Semantic-security capacity for the physical layer via information theory Conference Paper uri icon

abstract

  • Physical layer security can ensure secure communication over noisy channels in the presence of an eavesdropper with unlimited computational power. We adopt an information theoretic variant of semantic-security (SS) (a cryptographic gold standard), as our secrecy metric and study the open problem of the type II wiretap channel (WTC II) with a noisy main channel is, whose secrecy-capacity is unknown even under looser metrics than SS. Herein the secrecy-capacity is derived and shown to be equal to its SS capacity. In this setting, the legitimate users communicate via a discrete-memory less (DM) channel in the presence of an eavesdropper that has perfect access to a subset of its choosing of the transmitted symbols, constrained to a fixed fraction of the block length. The secrecy criterion is achieved simultaneously for all possible eavesdropper subset choices. On top of that, SS requires negligible mutual information between the message and the eavesdropper's observations even when maximized over all message distributions. A key tool for the achievability proof is a novel and stronger version of Wyner's soft covering lemma. Specifically, the lemma shows that a random codebook achieves the soft-covering phenomenon with high probability. The probability of failure is doubly-exponentially small in the block length. Since the combined number of messages and subsets grows only exponentially with the block length, SS for the WTC II is established by using the union bound and invoking the stronger soft-covering lemma. The direct proof shows that rates up to the weak-secrecy capacity of the classic WTC with a DM erasure channel (EC) to the eavesdropper are achievable. The converse follows by establishing the capacity of this DM wiretap EC as an upper bound for the WTC II. From a broader perspective, the stronger soft-covering lemma constitutes a tool for showing the existence of codebooks that satisfy exponentially many constraints, a beneficial ability for many other applications in information theoretic security.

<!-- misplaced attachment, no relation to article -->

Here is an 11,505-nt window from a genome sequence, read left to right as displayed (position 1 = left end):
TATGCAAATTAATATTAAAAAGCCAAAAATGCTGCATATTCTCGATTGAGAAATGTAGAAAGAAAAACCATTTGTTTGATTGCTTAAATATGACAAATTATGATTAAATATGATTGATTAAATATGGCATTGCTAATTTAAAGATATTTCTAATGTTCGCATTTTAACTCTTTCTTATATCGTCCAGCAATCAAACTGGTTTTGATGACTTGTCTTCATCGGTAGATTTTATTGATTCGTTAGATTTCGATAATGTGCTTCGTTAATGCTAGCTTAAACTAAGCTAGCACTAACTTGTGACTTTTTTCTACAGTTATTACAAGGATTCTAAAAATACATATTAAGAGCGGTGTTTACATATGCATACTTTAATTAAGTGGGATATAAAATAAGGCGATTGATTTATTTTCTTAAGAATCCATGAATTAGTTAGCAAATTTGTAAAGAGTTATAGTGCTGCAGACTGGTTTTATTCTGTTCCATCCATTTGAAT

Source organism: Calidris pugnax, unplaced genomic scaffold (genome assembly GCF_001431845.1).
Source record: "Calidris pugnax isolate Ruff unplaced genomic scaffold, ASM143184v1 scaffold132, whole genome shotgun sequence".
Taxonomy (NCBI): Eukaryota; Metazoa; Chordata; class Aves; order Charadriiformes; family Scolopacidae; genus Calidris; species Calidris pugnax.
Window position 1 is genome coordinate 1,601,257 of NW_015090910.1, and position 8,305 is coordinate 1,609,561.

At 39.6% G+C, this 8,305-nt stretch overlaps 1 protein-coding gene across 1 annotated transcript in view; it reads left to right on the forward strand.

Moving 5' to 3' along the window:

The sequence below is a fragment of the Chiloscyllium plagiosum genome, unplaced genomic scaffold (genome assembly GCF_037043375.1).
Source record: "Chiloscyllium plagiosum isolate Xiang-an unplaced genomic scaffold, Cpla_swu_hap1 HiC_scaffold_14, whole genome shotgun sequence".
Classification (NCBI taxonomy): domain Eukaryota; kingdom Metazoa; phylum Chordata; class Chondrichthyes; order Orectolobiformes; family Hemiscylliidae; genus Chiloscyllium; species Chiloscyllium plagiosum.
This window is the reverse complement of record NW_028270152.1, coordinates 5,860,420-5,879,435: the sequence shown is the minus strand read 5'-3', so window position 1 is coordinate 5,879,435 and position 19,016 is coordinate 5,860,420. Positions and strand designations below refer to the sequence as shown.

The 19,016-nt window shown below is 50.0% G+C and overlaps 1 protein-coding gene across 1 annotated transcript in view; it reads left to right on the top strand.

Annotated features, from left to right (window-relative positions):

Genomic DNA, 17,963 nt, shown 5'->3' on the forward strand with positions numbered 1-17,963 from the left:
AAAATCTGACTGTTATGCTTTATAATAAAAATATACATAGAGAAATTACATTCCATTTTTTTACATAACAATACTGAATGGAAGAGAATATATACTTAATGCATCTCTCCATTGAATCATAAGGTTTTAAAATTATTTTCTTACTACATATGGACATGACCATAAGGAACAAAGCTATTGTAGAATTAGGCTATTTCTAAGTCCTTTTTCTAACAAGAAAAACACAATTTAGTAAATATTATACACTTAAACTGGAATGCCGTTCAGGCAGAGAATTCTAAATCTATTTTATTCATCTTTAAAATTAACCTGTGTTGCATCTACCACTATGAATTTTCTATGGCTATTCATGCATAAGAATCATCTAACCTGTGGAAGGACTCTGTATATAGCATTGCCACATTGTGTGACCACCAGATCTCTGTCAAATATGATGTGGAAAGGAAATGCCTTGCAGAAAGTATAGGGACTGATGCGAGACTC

publication date

  • January 1, 2016